Informations and abstract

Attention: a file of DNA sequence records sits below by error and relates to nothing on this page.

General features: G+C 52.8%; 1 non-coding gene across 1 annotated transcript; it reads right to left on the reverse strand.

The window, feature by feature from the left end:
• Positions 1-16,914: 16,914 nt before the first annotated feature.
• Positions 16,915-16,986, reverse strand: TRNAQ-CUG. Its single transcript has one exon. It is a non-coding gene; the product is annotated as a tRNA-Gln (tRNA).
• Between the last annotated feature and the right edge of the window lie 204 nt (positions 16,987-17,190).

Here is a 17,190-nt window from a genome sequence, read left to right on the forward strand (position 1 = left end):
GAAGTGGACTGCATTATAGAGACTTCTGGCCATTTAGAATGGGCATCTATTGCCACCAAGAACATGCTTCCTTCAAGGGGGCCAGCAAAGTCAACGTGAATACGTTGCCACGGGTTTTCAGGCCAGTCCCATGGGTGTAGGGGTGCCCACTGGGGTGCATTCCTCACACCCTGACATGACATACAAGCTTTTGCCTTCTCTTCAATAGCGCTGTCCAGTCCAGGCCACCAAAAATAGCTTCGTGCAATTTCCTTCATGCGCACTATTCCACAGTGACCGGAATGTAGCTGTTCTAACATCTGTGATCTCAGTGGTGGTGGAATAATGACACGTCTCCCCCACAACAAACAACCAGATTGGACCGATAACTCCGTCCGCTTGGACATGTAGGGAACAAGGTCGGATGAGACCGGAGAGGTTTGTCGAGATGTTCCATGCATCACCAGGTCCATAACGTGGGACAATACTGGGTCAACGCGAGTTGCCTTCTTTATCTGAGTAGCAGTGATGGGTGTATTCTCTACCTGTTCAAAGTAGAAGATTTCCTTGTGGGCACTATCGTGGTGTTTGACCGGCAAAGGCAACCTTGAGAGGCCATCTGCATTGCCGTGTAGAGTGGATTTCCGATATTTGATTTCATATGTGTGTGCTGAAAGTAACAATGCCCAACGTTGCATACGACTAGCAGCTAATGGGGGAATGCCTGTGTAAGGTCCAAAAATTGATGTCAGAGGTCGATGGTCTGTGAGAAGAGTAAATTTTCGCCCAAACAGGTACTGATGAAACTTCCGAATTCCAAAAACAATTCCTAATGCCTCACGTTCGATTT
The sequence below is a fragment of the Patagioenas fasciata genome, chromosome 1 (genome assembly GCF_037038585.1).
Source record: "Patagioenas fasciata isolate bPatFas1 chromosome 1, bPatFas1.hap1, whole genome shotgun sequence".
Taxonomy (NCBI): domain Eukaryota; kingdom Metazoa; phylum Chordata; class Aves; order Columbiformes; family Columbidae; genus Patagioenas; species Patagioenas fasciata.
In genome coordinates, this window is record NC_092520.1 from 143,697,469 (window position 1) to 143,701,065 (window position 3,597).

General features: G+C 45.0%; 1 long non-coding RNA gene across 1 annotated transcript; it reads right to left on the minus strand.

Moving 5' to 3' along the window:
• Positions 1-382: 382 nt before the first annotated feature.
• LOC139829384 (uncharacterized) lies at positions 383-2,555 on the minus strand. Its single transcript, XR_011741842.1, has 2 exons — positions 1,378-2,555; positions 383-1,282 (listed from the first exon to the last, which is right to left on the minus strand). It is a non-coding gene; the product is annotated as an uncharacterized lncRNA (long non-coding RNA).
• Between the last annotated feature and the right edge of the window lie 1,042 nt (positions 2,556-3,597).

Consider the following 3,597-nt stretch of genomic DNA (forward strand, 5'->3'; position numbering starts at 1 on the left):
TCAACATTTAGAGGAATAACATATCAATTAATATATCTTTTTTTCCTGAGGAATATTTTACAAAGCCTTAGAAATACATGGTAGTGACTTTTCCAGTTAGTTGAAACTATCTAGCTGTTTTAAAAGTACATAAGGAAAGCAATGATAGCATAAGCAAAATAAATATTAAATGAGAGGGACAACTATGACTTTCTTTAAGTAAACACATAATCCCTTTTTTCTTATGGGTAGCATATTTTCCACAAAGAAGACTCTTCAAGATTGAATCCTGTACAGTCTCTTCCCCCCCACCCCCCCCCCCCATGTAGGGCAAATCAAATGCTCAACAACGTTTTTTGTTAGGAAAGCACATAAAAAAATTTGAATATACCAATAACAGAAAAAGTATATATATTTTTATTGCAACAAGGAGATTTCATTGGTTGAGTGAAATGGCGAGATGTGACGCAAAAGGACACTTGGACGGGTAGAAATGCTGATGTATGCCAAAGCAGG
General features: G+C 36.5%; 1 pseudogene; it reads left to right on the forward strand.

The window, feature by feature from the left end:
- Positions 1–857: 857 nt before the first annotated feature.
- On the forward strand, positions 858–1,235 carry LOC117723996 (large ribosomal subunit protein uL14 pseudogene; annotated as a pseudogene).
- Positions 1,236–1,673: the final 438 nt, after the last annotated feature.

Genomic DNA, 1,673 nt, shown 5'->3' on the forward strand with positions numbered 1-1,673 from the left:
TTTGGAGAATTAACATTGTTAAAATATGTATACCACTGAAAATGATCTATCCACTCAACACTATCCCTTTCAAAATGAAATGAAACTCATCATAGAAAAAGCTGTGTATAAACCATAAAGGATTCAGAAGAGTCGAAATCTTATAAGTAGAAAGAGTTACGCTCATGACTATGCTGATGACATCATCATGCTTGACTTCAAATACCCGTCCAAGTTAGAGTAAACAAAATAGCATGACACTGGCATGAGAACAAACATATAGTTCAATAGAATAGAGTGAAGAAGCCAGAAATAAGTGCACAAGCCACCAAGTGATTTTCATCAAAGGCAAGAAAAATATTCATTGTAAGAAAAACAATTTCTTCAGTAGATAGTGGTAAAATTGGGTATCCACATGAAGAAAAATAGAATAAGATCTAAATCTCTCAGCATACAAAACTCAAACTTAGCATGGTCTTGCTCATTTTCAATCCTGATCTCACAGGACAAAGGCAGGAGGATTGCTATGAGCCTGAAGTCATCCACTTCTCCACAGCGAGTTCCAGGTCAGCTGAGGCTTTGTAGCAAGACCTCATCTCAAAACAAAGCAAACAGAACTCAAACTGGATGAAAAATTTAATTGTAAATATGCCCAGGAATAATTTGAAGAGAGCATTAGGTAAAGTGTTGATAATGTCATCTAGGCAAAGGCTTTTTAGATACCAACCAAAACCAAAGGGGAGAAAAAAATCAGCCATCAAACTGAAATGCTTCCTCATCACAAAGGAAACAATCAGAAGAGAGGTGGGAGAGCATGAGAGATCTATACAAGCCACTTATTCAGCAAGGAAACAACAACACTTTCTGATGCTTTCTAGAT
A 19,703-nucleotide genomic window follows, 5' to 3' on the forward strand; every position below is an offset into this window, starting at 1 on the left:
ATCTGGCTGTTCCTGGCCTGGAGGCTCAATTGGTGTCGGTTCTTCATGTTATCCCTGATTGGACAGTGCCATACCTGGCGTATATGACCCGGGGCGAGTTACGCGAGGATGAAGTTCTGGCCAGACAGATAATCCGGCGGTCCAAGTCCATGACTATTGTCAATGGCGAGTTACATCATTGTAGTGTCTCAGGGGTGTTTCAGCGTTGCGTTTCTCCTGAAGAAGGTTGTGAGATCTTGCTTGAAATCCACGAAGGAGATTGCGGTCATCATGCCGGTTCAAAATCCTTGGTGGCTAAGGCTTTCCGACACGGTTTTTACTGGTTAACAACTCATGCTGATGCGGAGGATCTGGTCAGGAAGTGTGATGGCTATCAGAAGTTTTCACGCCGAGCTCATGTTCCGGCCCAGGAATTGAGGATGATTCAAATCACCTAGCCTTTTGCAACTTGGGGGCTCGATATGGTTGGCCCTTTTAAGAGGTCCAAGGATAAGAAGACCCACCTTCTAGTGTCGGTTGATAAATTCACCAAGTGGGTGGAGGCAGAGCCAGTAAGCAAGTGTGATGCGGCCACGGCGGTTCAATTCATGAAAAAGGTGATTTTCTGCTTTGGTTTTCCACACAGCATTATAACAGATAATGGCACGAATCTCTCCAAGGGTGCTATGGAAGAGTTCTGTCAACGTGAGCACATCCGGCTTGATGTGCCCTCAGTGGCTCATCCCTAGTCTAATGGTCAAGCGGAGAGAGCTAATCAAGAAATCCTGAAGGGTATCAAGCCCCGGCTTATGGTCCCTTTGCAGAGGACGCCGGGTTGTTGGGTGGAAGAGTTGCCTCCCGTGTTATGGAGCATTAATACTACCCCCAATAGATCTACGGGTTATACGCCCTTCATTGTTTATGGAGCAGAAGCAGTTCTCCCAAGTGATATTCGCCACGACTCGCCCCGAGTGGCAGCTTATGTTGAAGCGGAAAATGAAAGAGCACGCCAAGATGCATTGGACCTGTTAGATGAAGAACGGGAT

It is my intention to investigate what kind of information of a crime could set the inquisitorial criminal trial in motion in the Sixteenth and Seventeenth centuries, and more precisely what form should this information assume in order to be considered credible and reliable enough to justify the beginning of the inquiry by the judge. "Ius commune" jurists declared the necessity of a preceding "fama" in order to initiate an inquisitorial criminal trial. In judicial practice judges gave credit to pieces of information that could not be defined as "fama". Starting from the a recent theory in juridical historiography, according to which "fama" constituted the trigger of the inquisitorial trial, I intend to reconstruct: the notion of "fama" (which must be intended here as a public voice which had specific characteristics of reliability and attributed a criminal event to somebody) as it was elaborated by "ius commune" jurists; the correctives singled out by jurists in order to legitimise trials that were initiated on the basis of not-completely-formed "fama"; the different positions assumed by "ius commune" jurists on the matter; and finally the warnings that jurists addressed to judges who initiated criminal prosecution departing from what was established by the "ordo iuris". A deeper investigation of these themes will necessarily lead to a reconstruction of the criminal policies behind the juridical choices and to a description of the relations between public power and private people. The fruitful meeting between principles followed by the praxis and principles that belonged to the "ius commune" system - as far as the initiation of criminal prosecution was concerned - will be outlined taking as our starting point a case in which the lawyer treated the question of the "fama" according to "ius commune" rules while the judge followed the rules of judicial praxis.